In February, Freedom Chief Executive Burl Osborne told the Register and other company papers that some secured debt holders were selling their holdings and that Angelo Gordon was among the buyers.
“Angelo Gordon wasn’t a force to be dealt with when the reorganization plan was being put into place,” said Daniel Callahan of Santa Ana’s Callahan & Blaine, which represents newspaper carriers and other unsecured creditors. “It sounds like they’ve been a late entrant into the game.”
The firm has been buying up stakes in other distressed media companies, including the Philadelphia Inquirer and the Philadelphia Daily News.
A federal appeals court last month put a crimp in Angelo Gordon’s effort to buy the Philadelphia papers out of bankruptcy with a ruling favoring local owners currently in control.
The firm is appealing the ruling.
It’s also involved in a legal battle against Goldman Sachs Group Inc. over rival bids for Canadian broadcaster Canwest Global Com-munications Corp. Angelo Gordon teamed with New York-based Golden Tree Asset Management LP to vie for control of the media company’s debt, according to reports.
In Orange County, Angelo Gordon struck a deal last month to buy Santa Ana’s Griffin Towers office complex from Los Angeles-based Maguire Properties Inc.
Along with Dallas-based Lincoln Property Co., Angelo Gordon reportedly is buying the two 14-story buildings for a combined $90 million.
The buildings were valued at $200 million when Maguire refinanced the property in 2008.
Angelo Gordon executives believe the value of newspapers and other media have been pushed down too far in the downturn, according to a source familiar with the company’s thinking.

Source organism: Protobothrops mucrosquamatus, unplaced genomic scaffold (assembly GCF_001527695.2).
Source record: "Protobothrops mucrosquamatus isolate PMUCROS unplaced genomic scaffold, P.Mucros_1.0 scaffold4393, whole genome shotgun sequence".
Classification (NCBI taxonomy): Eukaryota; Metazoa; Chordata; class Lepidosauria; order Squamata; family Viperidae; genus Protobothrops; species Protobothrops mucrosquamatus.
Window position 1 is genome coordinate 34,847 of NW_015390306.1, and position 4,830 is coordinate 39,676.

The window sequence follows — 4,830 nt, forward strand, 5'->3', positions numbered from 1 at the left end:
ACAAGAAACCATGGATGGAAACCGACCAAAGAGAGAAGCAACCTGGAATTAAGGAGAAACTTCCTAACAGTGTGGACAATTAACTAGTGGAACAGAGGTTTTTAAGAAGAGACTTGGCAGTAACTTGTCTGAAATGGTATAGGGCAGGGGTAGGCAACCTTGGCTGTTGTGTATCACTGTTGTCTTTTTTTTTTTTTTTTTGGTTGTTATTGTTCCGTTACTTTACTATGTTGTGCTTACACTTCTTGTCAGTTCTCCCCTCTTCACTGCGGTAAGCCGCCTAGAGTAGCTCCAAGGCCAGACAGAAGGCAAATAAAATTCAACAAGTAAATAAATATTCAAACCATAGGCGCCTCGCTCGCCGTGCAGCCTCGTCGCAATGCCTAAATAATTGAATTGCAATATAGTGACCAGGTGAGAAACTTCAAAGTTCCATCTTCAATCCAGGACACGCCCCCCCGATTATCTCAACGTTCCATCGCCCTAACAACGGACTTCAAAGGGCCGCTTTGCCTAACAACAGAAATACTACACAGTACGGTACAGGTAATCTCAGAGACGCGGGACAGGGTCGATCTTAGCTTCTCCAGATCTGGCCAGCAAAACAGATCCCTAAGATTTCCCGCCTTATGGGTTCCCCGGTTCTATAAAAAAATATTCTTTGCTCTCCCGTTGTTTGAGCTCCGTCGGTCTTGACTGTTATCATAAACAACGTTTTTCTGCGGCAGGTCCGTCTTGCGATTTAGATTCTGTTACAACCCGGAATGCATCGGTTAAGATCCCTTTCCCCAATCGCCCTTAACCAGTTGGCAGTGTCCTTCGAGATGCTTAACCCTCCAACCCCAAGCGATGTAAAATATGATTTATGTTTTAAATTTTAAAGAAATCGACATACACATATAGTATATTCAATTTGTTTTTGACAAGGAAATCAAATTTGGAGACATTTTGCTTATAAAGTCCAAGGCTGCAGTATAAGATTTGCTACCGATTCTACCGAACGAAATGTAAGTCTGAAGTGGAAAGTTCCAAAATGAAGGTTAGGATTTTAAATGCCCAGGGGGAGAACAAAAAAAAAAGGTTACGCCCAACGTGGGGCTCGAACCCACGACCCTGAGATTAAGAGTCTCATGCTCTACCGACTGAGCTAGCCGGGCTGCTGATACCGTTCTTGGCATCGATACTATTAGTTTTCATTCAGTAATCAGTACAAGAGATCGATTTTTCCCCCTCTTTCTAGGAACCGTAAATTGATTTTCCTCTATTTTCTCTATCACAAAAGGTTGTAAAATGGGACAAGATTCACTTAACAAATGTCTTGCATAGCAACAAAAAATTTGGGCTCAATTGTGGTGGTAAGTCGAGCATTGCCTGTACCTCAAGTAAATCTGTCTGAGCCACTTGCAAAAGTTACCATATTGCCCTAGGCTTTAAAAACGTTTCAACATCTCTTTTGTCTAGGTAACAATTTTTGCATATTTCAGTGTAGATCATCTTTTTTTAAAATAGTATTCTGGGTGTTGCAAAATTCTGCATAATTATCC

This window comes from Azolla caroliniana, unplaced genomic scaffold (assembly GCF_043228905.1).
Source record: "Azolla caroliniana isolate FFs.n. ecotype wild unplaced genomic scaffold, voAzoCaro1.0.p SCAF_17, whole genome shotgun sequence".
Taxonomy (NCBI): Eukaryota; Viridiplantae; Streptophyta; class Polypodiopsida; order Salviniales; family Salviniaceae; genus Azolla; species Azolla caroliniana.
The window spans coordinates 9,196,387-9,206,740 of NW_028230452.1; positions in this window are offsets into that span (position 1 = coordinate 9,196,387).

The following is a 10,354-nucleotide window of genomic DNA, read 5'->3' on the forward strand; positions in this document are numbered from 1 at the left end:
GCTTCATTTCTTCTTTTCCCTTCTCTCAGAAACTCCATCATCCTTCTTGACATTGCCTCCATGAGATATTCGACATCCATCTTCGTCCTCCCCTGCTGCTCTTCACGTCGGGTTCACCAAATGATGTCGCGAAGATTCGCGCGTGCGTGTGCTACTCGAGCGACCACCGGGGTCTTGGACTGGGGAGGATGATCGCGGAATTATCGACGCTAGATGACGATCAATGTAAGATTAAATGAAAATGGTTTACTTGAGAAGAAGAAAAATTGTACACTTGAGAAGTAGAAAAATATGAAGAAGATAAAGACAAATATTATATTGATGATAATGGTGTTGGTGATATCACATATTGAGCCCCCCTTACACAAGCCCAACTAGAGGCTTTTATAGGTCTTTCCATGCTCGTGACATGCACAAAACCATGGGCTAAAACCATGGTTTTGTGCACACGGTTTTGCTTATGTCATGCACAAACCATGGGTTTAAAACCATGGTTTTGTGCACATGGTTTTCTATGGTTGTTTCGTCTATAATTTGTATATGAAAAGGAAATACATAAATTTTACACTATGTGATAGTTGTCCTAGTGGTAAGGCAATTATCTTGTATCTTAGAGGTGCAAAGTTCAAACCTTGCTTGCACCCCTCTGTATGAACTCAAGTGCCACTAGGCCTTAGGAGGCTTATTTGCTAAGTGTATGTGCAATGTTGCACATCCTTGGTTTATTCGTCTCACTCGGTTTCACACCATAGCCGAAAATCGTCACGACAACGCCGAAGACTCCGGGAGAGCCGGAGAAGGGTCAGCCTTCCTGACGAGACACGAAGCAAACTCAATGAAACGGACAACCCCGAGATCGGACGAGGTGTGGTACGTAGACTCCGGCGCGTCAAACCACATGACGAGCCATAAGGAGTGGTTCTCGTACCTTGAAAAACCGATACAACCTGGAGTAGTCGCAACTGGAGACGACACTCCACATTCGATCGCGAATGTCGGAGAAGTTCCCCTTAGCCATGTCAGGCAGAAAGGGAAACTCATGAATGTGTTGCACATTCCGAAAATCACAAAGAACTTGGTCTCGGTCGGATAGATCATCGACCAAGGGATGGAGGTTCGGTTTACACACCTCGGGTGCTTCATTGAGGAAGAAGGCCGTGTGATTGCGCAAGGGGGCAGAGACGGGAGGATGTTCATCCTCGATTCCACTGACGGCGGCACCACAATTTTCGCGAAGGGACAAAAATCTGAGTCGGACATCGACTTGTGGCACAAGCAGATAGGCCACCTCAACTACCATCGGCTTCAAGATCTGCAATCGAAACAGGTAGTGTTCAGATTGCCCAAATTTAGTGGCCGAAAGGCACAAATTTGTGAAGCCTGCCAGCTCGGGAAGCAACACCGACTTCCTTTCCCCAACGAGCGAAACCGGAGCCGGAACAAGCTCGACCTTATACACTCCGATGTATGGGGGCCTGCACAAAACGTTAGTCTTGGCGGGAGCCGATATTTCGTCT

Some Angelo Gordon managers see signs that advertising revenue is rebounding, the source said.
That same optimism is displayed in Freedom’s reorganization plan.
The company’s rosy projection sees revenue going from $535 million in 2010 to $648 million by 2014.
Freedom’s hard-hit newspapers, led by the Register, are seen growing from nearly $398 million in 2010 revenue to $464.7 million in 2014.
The company projects an operating profit but expects to lose money on a net income basis this year and next with a net profit of $45.9 million in 2014.
Earnings before interest, taxes, depreciation and amortization—a profit measure favored by media companies—is projected at $61 million for 2010 and doubling to $123 million by 2014.
The numbers are pro forma and exclude results from a recently sold newspaper in Arizona and special charges.
Newspaper circulation, which has been in a long-running decline, is expected to remain essentially flat, according to bankruptcy documents.
The company hopes to offset declines in circulation through higher prices for advertisements, according to the filing.
Interactive revenue from Freedom’s Web sites is seen going from $41 million in 2010 revenue to $76.3 million in 2014.
Freedom’s cost cutting is expected to continue even as the company appears to be preparing to add workers. It’s projecting payroll and benefits to rise from $48.6 million this year to $60.3 million in 2014.
Industry analyst John Morton calls the projections “doable.”
Smaller Freedom newspapers should recover more quickly, he said. A larger paper such as the Register could be facing a sluggish rebound, according to Morton, who runs Morton Research Inc., based in Silver Spring, Md.
“As the largest newspaper in the chain, the biggest question mark could be how much of the Orange County Register’s classified advertising comes back,” Morton said. “There’s still debate in the industry over how much business newspapers can recover on a permanent basis.”